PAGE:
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I am developing an api layer for my application. I have designed a structure and need some advice/feedback for it. You can find the basic implementation of the structure at the bottom.

Here are my requirements for the structure:

  • Response from API commands may need to be formatted in different formats (JSON,XML,etc.)
  • Some API commands may require authentication, some may not
  • Every API command should be open to extension via plugins (Notification on events, filtering of input/output paramters, etc.)

With these requirements in mind I have applied Decorator pattern to my API layer. I am not sure if I have designed the structure right and need to be sure about it.

The last item in requirements list is not covered in the implementation below because I am still trying to figure out how to do that.

What do you think? Am I on the right path?

<?php

// Interfaces
interface I_API_Command {}

// Abstract classes
abstract class A_API_Command implements I_API_Command
{
    abstract public function run();
}

abstract class A_Decorator_API_Command implements I_API_Command
{
    protected $_apiCommand;
    public function __construct(I_API_Command $apiCommand) {
        $this->_apiCommand = $apiCommand;
    }
    abstract public function run();
}

// Api command class
class APIC_Tasks_Get extends A_API_Command
{
    public function run() {
        // Returns tasks
    }
}

// Api command decorator classes
class APICD_Auth extends A_Decorator_API_Command
{
    public function run() {
        // Check authentication
        // If not authenticated: return error

        // If authenticated:
        return $this->_apiCommand->run()
    }
}

class APICD_JSON_Formatter extends A_Decorator_API_Command
{
    public function run() {
        return json_encode($this->_apiCommand->run());
    }
}

// Usage
$apiCommand = new APICD_JSON_Formatter(new APICD_Auth(new APIC_Tasks_Get()));
$apiCommand->run();

?>
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1  
Now I am thinking that maybe I should implement Strategy pattern instead of Decorator pattern. Because I want to choose a different output formatting strategy, not layer output formatting strategies on top of one another. Maybe Strategy pattern for output formatting and Decorator pattern for Authentication. Oh my!? –  matte Oct 15 '10 at 10:31

1 Answer 1

up vote 2 down vote accepted

In my opinion... i think that old-classic MVC would be enough..

Response from API commands may need to be formatted in different formats (JSON,XML,etc.)

The controller would read the request and change the view to output the information in the selected format. Or you could pass the request to the View and the view would change the output format.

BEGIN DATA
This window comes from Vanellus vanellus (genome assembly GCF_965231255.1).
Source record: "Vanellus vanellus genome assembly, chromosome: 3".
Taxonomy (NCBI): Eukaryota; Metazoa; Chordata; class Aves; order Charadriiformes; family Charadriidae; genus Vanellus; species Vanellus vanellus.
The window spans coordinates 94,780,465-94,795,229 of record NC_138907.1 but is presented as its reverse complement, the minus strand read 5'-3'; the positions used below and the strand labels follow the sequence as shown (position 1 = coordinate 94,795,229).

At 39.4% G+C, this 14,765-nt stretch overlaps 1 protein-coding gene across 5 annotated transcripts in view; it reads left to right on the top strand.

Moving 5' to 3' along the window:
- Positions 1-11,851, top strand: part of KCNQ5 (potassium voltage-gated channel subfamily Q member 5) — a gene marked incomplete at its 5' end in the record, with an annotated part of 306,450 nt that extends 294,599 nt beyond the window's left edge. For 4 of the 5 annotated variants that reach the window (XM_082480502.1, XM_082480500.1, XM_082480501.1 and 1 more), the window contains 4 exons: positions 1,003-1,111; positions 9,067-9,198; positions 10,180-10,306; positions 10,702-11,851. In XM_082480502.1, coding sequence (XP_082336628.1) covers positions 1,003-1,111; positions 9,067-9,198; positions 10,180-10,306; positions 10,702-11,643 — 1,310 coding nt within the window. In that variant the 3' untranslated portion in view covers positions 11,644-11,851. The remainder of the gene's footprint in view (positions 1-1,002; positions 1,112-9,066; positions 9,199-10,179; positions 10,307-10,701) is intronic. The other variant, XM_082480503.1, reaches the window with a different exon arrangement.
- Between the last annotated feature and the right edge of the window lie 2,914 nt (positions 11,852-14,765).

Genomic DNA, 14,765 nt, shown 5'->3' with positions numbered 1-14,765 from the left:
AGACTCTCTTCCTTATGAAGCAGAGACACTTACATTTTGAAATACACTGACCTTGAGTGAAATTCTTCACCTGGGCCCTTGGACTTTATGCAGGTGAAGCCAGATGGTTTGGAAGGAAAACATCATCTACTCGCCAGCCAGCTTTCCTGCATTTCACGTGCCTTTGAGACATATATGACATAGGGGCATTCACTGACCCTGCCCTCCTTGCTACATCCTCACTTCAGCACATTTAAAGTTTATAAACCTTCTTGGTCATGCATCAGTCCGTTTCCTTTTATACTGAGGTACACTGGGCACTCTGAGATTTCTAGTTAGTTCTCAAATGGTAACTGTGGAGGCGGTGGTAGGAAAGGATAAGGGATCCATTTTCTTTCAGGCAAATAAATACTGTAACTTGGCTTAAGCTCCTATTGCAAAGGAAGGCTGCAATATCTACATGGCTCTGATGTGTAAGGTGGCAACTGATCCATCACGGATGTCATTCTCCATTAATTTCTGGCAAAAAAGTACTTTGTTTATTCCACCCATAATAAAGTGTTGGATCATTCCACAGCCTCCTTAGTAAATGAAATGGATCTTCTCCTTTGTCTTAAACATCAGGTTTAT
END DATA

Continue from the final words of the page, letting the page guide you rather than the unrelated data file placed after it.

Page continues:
Some API commands may require authentication, some may not

That's also a task for the controller, to read and validate the request. If the user is not authenticated it would change the response

Every API command should be open to extension via plugins (Notification on events, filtering of input/output paramters, etc.)

Now this is the tricky part.. you could modify the controller and implement the strategy pattern. That's a good idea if you're planning to constantly change your plugins.

In my case, i have multiple controllers and i use a Controller Factory that reads the request and returns a controller that manages that request.

I am not really sure how do you want to implement your plugins. When you say Notification on events it sounds to me that you could use the observer pattern, and filtering of input/output paramters seems like a controller's task.

I hope this helps. Good Luck

share|improve this answer
    
Please correct me if I am wrong. What you suggest is that for each API command, I need a controller. For example; for API command class APIC_Tasks_Get, I need a controller to call that command , check auth if required and return the correct view depending on the request type? –  matte Oct 16 '10 at 10:19
1  
mmm you could have a controller for each command.. but you might end up with a lot of controllers.. the idea is to group your api commands on a few controllers. In your exemple: I'd have a class APIC_Task_Controller that manages APIC_Tasks_Get, APIC_Tasks_Set, APIC_Tasks_Describe, etc. –  pleasedontbelong Oct 16 '10 at 10:46
    
nice idea, thanks! –  matte Oct 16 '10 at 12:43

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